Troubleshooting

The most common issues stem from getting a signal.

Remember the device needs three things simultaneously in order to send a location point to your map:

1. Power
2. Reception from the GPS satellites
3. A cell phone tower signal

You can think of it like a checklist. It goes through the checklist and when it has what it needs, it sends it away. If it doesn’t, it’ll keep trying until it does. Then after a successful attempt, it waits 60 seconds and goes through it again. 

Below you’ll find some ways to check to make sure each of the three requirements are met.

GPS Tracker for Custom Applications:

Whether you’ve just hooked it up for the first time or you’ve had it working just fine in the past and suddenly it doesn’t, check the source. If it is a standalone trailer battery for instance, check if other lights or systems attached to that battery still work. You can also use a circuit tester pen to verify power by touching the leads straight to the battery itself.

Then if that’s successful, continue moving outward down the circuit until you get to the wire that feeds the device itself, checking it against the ground you’re using. If that didn’t work, keep part of the circuit tester on the hot wire that feeds it and check different grounds; it could very well be a bad grounding spot.

If all of these tests prove successful, move to step 2.

If they didn’t, charge your supplying battery or create a better ground.

Magnetic Tracker and Car Tracking Device (OBDII):

These are a bit simpler because the device itself allows you to see if the lights are on. (The magnetic tracker lights are under the rubber seal flap. Give it a light shake if you don’t see lights to ensure it’s not in sleep mode.)

If the lights are on, go to step 2.

If the lights are not on, either charge the magnetic device using the USB cable provided, or for the OBDII plug tracker, make sure your car battery isn’t dead. Some vehicles might require the key to be “on” for the OBDII plug itself to receive power.

At any given time there are between 6 and 12 GPS satellites visible to any one spot on Earth. Since you only need four, it’s not terribly difficult but there is plenty that can mess up the signal. 

For instance, make sure you have the best, clearest view of the sky as possible while still hiding the device out of sight. Things that can alter the signal include trees, any metal, a building, or heavy cloud cover.

Some examples that might show how much metal is too much:

One customer had his device up near the top of his enclosed trailer above the side door. Good location, but he keeps his trailer parked up against his large race shop (giant metal building). There are also trees surrounding the property. Generally, he can assume there’s no signal while the trailer is parked, but every time he pulls away, it immediately begins transmitting again. Apart from picking a new parking spot, this is a normal result.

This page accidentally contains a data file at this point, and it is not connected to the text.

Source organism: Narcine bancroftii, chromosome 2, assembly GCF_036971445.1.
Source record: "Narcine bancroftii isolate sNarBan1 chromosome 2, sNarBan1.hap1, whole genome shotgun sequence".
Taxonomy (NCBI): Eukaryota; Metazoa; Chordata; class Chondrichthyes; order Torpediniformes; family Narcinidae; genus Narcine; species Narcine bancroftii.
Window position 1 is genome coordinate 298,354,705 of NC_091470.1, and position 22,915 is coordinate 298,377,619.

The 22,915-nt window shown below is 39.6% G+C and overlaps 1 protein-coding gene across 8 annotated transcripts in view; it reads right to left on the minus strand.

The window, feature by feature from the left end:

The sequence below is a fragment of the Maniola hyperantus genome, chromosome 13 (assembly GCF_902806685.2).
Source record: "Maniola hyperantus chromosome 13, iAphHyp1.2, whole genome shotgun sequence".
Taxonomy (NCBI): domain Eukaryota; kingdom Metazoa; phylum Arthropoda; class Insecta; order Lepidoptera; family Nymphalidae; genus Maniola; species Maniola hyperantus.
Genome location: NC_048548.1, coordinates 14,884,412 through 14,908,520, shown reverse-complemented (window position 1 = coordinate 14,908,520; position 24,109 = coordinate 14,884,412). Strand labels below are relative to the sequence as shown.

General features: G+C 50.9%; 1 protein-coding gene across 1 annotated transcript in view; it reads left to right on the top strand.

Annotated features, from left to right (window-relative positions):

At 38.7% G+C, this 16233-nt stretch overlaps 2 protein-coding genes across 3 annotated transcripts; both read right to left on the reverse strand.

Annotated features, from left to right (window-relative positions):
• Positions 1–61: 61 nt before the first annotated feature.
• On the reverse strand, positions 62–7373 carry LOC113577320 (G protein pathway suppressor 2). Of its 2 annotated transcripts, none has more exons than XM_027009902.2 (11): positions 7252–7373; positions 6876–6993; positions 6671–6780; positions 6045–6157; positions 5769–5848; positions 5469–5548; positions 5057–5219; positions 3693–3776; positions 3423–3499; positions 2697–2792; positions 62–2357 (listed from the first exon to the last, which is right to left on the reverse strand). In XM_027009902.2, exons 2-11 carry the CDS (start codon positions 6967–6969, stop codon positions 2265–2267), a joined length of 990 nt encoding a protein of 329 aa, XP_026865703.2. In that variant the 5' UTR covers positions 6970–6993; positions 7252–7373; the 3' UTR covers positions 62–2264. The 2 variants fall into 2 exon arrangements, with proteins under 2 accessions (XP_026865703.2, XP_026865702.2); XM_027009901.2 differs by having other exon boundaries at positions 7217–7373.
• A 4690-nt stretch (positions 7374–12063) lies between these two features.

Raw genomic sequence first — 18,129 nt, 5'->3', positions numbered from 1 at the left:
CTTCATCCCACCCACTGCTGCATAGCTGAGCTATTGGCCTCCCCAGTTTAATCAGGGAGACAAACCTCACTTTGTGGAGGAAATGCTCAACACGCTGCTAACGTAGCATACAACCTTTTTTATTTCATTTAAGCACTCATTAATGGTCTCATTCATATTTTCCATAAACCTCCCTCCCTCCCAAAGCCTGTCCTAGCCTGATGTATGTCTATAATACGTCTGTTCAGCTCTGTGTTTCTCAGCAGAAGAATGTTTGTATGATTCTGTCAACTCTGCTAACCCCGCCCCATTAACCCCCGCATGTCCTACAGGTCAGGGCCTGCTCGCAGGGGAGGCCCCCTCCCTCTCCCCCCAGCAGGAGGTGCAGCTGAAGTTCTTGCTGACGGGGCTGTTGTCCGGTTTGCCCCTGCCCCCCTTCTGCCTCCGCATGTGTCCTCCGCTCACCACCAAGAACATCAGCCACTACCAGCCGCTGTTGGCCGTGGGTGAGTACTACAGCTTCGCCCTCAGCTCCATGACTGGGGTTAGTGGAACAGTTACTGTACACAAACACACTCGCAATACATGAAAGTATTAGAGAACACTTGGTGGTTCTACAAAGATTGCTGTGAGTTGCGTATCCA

Another customer has the magnetic tracker and stuck it to the side of his toolbox (similarly, one direction of the sky is entirely unusable by satellites). Above the toolbox is also his row of aluminum cabinets, making it harder still. Once he opened the trailer door, signals began up again. We advised moving it somewhere else in this case.

Others have the magnetic tracker in the trunk of their car with no issues, and anyone with the OBDII tracker has it under their car’s dash with no issues.

If all else fails, all of our devices feature some kind of internal battery for at least a one hour back up. If you’re sure you have power, you can disconnect the device and take it to a more open spot to see if it sends the location. 

If it does, you’ll know your current mounted location has too much blocking its path.

This is a lot like step 2 above, so you might glance through that as well. 

But you’re probably pretty familiar with how cell phones work and making sure you have bars for reception and everything else. This is just like that, only you can’t see the bars. 

Luckily we’re with a great network with amazing coverage all across the United States. However, if you’re used to having spotty service where you live, well, not much anybody can do about that anyway.

Again, make sure you have a clear a view of the sky as possible with the device and see if it sends the data. If it’s still spotty, check the next time you are on the Interstate (nearly every inch of Interstate has cell signal from every major carrier) or you are in a more populated town or city, check it then.

If you’ve gone through all the steps in detail and there is still no response, contact us using the form below, or you can call or text the number at the bottom of each page.